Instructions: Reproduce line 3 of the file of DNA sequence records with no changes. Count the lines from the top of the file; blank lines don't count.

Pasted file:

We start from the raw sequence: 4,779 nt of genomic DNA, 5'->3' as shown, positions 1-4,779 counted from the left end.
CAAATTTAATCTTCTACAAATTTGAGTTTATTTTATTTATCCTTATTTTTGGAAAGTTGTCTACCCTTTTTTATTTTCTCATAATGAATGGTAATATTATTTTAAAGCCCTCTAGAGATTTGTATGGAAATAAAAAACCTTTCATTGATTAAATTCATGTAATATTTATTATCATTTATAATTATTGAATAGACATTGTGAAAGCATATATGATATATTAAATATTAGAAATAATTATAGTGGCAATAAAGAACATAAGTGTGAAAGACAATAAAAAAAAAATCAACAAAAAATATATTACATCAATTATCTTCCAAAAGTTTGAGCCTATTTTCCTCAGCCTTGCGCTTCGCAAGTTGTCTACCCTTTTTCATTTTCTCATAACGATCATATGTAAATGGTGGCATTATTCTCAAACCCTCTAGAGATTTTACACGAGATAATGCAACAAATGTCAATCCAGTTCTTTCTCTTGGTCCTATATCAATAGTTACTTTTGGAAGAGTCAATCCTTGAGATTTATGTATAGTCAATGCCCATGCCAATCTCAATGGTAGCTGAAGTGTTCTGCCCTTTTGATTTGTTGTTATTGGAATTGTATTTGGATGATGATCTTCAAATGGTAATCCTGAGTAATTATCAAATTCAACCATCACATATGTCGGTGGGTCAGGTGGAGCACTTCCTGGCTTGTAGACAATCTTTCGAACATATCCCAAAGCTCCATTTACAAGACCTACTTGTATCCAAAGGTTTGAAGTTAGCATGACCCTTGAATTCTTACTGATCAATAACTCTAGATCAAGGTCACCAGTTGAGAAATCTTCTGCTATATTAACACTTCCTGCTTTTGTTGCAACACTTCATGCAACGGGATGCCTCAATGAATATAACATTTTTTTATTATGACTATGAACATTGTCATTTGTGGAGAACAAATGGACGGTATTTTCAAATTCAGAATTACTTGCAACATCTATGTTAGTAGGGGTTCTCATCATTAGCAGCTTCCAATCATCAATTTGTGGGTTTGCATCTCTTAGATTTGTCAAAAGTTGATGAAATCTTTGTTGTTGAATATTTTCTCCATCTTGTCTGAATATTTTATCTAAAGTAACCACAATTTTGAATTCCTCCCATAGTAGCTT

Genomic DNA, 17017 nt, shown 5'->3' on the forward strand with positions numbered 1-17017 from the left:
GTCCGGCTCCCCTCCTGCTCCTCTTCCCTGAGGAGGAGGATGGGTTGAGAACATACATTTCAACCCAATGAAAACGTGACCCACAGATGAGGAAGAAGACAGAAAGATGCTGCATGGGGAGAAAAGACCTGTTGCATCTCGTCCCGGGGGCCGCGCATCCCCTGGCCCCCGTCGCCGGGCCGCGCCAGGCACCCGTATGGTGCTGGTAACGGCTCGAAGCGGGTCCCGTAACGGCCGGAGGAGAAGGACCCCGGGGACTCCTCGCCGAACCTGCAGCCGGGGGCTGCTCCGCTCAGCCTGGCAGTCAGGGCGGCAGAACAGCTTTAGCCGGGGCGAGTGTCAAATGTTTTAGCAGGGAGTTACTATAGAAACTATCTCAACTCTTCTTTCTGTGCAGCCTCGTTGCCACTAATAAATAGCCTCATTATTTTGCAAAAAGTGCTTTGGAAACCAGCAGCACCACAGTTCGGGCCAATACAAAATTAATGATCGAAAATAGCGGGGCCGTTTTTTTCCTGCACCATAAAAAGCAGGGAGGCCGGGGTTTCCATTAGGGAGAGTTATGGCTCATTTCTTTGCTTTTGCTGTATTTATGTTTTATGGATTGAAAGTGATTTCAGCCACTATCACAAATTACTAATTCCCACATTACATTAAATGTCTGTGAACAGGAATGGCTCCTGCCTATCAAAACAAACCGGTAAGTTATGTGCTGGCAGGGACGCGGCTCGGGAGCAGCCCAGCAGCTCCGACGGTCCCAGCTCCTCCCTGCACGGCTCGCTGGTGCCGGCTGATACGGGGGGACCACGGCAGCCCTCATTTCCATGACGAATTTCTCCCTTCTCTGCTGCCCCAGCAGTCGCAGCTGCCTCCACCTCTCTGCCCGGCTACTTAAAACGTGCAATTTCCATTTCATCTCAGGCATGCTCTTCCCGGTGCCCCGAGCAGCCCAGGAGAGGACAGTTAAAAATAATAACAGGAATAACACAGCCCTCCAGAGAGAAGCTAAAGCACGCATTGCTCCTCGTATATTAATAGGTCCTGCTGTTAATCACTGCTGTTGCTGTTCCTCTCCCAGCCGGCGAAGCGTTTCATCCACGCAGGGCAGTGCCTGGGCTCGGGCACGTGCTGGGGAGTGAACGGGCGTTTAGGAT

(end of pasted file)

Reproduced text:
Genomic DNA, 17017 nt, shown 5'->3' on the forward strand with positions numbered 1-17017 from the left: